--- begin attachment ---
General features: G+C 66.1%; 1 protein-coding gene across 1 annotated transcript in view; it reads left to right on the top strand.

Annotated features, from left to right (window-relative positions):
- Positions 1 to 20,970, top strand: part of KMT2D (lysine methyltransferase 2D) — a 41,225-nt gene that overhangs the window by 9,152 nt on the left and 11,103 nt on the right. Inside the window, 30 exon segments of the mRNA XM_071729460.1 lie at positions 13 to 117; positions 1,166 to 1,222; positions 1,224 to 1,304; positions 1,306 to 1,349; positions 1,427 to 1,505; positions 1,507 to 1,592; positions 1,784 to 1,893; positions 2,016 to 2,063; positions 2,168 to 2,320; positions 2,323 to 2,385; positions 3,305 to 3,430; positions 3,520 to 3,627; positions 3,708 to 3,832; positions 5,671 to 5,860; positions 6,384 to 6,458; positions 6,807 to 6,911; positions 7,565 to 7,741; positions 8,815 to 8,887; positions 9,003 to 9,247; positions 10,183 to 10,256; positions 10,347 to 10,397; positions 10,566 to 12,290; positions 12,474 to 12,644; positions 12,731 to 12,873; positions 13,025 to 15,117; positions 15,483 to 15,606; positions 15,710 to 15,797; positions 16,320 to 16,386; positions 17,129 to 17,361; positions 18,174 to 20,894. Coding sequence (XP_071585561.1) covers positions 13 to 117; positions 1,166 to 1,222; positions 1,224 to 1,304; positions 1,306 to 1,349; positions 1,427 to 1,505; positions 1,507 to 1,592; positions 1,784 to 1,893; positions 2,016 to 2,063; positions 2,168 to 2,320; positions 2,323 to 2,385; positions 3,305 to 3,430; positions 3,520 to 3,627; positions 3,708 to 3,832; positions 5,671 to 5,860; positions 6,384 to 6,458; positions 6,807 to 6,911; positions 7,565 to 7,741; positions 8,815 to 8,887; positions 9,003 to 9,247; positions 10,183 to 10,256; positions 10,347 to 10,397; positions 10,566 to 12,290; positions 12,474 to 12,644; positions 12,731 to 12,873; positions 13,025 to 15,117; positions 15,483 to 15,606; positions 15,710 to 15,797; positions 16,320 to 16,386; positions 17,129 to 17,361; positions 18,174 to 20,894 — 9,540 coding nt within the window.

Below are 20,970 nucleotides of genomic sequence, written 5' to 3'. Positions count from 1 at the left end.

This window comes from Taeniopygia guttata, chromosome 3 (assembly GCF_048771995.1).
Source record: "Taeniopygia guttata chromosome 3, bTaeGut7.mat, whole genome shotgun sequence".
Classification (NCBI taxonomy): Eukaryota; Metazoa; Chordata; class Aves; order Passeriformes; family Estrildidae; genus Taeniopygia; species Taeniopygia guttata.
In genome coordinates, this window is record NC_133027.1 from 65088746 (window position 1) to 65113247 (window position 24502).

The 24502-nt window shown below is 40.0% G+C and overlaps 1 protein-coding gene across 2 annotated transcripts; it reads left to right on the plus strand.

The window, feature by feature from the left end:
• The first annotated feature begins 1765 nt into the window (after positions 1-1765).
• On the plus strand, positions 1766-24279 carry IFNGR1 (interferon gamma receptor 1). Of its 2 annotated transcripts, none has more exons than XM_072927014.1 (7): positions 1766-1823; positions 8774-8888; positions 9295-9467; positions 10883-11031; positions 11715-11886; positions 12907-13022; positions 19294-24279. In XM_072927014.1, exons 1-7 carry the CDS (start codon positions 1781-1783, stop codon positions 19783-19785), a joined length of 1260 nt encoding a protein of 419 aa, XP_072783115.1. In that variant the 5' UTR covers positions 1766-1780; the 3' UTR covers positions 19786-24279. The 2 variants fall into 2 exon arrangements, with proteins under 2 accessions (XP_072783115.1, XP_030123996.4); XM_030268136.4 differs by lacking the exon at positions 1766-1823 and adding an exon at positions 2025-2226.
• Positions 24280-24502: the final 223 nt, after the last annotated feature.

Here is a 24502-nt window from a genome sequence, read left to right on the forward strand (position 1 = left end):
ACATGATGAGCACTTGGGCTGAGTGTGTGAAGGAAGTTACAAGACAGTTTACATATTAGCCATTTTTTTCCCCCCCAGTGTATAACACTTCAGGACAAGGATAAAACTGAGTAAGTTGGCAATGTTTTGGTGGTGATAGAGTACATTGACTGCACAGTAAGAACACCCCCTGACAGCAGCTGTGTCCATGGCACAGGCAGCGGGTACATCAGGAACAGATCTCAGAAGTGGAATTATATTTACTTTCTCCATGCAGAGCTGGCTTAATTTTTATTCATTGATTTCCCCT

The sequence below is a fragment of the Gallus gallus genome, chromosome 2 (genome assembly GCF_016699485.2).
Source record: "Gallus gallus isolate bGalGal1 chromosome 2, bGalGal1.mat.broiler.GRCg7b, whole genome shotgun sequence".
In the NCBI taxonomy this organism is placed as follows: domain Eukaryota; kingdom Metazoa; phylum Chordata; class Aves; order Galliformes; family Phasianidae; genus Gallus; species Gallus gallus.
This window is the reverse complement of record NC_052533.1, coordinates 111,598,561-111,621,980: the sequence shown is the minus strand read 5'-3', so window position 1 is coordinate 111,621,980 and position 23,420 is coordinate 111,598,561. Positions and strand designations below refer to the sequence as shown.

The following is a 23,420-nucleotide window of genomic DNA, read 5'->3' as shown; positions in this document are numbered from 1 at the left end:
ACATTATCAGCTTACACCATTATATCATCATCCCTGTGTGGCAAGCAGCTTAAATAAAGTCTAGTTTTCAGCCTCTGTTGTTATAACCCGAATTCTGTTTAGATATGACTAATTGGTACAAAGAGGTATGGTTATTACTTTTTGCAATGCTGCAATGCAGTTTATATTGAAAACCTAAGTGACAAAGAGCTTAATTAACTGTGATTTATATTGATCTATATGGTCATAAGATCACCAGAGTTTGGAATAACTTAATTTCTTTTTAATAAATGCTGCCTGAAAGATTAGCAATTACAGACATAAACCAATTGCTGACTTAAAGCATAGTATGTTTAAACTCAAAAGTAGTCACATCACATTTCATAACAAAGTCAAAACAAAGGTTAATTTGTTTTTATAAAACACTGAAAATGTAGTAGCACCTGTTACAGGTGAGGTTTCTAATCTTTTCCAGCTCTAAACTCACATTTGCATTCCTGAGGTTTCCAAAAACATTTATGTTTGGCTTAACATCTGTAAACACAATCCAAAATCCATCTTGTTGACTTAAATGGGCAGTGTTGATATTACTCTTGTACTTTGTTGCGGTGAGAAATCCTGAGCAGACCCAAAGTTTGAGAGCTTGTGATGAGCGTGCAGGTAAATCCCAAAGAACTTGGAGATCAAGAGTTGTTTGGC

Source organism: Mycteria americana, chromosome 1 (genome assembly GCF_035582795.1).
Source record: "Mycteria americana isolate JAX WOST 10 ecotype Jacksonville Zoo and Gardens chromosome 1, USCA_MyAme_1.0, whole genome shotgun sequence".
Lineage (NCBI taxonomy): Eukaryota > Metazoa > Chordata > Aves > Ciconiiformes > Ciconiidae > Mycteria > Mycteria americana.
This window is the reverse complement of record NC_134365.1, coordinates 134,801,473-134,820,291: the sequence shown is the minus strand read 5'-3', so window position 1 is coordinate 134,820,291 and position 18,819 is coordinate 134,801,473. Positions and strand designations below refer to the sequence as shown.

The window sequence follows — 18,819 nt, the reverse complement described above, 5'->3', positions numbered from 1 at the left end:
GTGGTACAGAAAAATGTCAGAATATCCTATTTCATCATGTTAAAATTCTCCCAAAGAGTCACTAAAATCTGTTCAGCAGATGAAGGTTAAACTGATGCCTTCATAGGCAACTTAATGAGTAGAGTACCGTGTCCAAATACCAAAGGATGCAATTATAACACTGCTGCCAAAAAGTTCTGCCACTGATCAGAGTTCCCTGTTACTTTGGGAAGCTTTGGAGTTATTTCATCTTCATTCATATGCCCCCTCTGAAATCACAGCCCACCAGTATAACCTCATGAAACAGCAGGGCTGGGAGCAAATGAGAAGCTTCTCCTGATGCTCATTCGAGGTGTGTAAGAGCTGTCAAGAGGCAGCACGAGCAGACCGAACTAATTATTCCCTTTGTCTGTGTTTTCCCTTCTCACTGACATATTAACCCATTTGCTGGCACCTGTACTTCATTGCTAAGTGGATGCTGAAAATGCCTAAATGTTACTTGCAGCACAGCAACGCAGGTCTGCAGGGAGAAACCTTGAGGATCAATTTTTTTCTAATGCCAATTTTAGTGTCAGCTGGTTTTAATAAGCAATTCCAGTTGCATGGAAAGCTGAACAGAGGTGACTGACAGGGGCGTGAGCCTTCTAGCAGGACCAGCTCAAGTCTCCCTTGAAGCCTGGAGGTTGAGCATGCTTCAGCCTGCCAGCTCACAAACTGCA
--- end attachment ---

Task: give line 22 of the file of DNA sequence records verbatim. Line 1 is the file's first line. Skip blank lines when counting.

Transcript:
Source organism: Mycteria americana, chromosome 1 (genome assembly GCF_035582795.1).